Study Claims Weighing Yourself Every Day Can Lead To Depression

Obsessively self-weighing can be damaging - especially in young people. Is it time we ditched the scales?

Study Finds Young Women Weighing Themselves Daily Can Lead To Depression

by Melis Zumrutel |
Published on

There has been a strong emphasis on combatting childhood obesity in recent years. Changes to school meals and adverts to combat junk food consumption and encourage exercise have been very present. You know what? It appears to be working. At the beginning of this year the NHS found that child obesity rates are ‘stabilising,' which is great news. But is there a flip side to the coin?

Well, a study published in the _Journal of Nutrition Education and Behaviour00633-8/abstract){href='' target='blank' rel='noopener noreferrer'} found that young women weighing themselves every day could have severe psychological consequences for them.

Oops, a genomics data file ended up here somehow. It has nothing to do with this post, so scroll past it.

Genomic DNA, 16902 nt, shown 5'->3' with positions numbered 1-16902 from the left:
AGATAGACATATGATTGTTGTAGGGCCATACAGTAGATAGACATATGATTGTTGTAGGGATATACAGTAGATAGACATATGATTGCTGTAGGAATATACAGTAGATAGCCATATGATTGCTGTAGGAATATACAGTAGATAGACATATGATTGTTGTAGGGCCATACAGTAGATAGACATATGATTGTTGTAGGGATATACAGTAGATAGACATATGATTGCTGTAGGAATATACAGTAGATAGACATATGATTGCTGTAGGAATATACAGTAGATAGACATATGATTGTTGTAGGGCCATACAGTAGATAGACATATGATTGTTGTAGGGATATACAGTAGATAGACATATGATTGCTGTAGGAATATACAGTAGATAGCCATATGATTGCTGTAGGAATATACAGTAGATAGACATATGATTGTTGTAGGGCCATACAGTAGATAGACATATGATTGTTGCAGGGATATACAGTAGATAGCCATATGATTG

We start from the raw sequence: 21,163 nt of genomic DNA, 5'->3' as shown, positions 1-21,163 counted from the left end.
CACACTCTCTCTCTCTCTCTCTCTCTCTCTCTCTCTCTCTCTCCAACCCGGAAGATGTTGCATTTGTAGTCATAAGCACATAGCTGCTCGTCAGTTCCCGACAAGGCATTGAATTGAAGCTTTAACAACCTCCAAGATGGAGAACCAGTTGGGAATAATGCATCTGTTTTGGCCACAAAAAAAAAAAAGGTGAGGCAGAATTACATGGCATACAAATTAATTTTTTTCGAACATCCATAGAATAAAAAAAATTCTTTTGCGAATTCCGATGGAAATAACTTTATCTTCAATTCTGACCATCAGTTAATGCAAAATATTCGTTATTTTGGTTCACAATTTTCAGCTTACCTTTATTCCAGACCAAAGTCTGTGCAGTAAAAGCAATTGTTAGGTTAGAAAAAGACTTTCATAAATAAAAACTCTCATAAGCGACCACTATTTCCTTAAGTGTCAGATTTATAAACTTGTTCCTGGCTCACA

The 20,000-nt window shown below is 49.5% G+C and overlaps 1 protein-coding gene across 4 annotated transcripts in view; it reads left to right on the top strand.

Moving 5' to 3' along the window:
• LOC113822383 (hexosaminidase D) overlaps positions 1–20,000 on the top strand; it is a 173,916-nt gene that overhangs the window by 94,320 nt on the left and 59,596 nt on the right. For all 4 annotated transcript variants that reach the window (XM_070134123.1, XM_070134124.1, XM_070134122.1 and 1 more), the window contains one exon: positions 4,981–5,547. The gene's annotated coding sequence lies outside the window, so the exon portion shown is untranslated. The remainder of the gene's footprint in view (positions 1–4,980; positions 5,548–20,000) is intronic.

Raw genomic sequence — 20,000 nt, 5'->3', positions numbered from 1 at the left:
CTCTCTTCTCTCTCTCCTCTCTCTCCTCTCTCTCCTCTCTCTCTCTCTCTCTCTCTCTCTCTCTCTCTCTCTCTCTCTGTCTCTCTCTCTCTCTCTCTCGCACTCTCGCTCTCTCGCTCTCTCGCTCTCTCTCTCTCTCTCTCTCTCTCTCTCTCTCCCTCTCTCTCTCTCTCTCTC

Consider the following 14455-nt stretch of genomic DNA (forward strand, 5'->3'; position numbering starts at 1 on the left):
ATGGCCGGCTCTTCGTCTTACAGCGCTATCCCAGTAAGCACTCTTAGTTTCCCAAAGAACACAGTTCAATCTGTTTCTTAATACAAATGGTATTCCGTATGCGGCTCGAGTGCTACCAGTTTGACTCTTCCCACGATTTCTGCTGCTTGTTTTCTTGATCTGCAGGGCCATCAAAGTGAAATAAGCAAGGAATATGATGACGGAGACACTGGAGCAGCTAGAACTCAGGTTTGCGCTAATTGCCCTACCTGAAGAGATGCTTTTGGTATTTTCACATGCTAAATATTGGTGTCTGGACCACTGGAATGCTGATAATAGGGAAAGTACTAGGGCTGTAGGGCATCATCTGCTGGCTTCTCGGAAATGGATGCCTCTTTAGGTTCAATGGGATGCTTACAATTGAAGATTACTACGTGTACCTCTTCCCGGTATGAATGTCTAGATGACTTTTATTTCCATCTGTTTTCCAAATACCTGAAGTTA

The research was conducted by Project Eating and Activity in Teens and Young Adults. It followed 1,868 teens and young adults over a 10-year period to see how present self-weighing was in teens in their transition into young adults.

The results showed that females who reported an increase in self-weighing over the 10-year period were expected to experience a decrease in body satisfaction, self-esteem and were more likely to suffer from depression.

The implication is that doctors or GPs should monitor self-weighing in young people and look at the motivations behind it, as an obsession with weight could lead to eating disorders later on.

Similarly, in a different study, Project EAT found that 38% of adolescent boys and 50% used unhealthy weight control methods such as skipping meals and taking diet pills.

So if you find yourself obsessively self-weighing, maybe it’s time to ditch the scales and visit your GP.

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Follow Melis on Twitter @Melztl

Picture: Getty

This article originally appeared on The Debrief.

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